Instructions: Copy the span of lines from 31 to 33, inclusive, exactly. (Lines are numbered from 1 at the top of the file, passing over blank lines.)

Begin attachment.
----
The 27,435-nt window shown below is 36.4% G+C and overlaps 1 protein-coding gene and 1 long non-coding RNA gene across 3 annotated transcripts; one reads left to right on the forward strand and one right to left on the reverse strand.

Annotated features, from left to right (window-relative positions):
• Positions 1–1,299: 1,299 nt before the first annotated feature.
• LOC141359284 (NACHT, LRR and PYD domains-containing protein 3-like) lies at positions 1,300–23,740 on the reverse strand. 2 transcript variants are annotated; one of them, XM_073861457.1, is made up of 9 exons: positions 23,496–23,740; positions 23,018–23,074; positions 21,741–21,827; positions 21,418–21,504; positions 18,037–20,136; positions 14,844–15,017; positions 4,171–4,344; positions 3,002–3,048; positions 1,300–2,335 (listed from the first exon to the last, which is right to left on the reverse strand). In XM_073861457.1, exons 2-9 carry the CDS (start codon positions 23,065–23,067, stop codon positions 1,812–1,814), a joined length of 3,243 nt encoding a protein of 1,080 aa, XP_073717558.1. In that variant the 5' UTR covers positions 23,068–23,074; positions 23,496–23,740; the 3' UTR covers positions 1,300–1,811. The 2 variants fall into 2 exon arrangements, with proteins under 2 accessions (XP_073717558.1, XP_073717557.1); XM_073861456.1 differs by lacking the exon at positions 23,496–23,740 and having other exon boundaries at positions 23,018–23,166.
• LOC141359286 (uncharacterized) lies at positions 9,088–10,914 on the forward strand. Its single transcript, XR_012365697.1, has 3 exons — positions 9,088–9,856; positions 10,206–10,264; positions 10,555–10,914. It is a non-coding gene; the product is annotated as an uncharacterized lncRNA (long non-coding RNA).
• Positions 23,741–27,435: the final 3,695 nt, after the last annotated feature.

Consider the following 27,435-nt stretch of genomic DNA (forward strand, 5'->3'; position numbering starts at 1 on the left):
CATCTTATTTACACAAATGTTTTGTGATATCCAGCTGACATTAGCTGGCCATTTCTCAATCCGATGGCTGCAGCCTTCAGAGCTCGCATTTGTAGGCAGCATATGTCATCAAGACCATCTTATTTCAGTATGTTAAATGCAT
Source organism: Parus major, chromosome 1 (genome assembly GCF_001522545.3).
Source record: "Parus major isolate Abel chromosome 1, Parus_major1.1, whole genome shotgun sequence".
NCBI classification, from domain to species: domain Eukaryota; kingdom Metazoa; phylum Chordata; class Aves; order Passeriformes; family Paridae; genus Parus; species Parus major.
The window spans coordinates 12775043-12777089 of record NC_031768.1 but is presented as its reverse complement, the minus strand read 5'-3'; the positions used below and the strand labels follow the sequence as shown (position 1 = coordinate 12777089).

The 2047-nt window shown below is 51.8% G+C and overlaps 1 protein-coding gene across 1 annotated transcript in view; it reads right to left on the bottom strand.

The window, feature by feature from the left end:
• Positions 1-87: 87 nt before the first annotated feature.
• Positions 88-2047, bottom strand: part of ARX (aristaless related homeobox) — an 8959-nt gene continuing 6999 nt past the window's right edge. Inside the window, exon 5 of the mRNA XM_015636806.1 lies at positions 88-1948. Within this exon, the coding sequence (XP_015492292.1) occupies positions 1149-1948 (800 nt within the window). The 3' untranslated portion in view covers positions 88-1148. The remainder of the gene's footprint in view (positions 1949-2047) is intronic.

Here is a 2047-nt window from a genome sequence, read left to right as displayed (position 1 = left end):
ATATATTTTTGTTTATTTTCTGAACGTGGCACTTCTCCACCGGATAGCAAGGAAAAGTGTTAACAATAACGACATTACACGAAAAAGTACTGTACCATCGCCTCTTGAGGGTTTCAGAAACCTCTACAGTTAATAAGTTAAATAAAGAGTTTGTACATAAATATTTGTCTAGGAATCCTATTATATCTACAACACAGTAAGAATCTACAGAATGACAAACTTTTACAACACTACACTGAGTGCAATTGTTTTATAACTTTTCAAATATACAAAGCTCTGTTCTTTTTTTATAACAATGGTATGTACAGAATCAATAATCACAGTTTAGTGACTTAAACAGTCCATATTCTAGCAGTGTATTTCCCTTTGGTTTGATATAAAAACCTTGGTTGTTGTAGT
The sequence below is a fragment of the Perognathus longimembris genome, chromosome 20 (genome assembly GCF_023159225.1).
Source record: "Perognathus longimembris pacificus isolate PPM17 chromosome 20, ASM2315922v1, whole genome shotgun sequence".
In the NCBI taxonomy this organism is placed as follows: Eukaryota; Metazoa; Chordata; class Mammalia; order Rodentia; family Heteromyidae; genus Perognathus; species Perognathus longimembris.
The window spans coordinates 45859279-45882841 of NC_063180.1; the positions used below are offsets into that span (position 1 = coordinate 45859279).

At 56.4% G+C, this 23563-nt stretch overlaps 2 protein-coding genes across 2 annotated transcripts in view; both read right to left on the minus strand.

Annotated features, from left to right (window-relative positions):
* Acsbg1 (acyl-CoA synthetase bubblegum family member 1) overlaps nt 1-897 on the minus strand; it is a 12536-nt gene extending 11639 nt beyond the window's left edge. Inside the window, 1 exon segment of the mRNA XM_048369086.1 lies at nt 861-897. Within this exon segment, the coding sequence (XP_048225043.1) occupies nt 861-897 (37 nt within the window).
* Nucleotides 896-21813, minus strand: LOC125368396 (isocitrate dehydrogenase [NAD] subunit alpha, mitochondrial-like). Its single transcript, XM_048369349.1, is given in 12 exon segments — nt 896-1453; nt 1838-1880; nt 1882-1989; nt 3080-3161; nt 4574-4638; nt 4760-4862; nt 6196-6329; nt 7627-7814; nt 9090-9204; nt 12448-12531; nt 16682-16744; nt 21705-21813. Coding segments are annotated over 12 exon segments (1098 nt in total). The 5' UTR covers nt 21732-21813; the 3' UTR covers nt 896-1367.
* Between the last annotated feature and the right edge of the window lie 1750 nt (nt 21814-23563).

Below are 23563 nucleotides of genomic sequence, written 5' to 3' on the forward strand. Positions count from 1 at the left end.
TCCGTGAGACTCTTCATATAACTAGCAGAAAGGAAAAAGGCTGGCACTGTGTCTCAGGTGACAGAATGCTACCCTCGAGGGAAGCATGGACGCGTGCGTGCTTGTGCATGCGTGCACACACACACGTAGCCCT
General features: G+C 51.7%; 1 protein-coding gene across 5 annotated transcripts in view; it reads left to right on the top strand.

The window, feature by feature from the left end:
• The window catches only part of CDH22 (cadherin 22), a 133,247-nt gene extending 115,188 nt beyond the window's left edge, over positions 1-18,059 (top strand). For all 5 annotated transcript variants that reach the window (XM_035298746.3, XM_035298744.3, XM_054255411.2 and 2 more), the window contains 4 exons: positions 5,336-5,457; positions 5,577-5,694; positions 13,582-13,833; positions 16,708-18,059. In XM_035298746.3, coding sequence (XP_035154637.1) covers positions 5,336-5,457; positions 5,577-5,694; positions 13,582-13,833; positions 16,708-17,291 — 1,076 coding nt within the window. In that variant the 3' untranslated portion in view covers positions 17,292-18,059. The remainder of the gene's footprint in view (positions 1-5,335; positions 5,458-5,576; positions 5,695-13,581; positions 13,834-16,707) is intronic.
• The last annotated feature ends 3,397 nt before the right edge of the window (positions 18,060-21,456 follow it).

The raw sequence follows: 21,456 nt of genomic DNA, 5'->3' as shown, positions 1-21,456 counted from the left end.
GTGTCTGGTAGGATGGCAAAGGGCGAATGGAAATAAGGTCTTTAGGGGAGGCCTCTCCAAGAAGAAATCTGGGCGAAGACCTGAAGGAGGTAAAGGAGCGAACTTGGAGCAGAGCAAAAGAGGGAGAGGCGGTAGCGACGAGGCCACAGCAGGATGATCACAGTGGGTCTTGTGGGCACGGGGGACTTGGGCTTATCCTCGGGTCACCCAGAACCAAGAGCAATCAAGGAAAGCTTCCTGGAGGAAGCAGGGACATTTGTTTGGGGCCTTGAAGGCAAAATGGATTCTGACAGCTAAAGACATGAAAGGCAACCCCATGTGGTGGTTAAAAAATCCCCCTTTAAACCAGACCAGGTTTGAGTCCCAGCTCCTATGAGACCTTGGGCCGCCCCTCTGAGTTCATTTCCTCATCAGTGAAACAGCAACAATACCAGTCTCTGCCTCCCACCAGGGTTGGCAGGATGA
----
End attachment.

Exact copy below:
The window, feature by feature from the left end:
• The window catches only part of CDH22 (cadherin 22), a 133,247-nt gene extending 115,188 nt beyond the window's left edge, over positions 1-18,059 (top strand). For all 5 annotated transcript variants that reach the window (XM_035298746.3, XM_035298744.3, XM_054255411.2 and 2 more), the window contains 4 exons: positions 5,336-5,457; positions 5,577-5,694; positions 13,582-13,833; positions 16,708-18,059. In XM_035298746.3, coding sequence (XP_035154637.1) covers positions 5,336-5,457; positions 5,577-5,694; positions 13,582-13,833; positions 16,708-17,291 — 1,076 coding nt within the window. In that variant the 3' untranslated portion in view covers positions 17,292-18,059. The remainder of the gene's footprint in view (positions 1-5,335; positions 5,458-5,576; positions 5,695-13,581; positions 13,834-16,707) is intronic.
• The last annotated feature ends 3,397 nt before the right edge of the window (positions 18,060-21,456 follow it).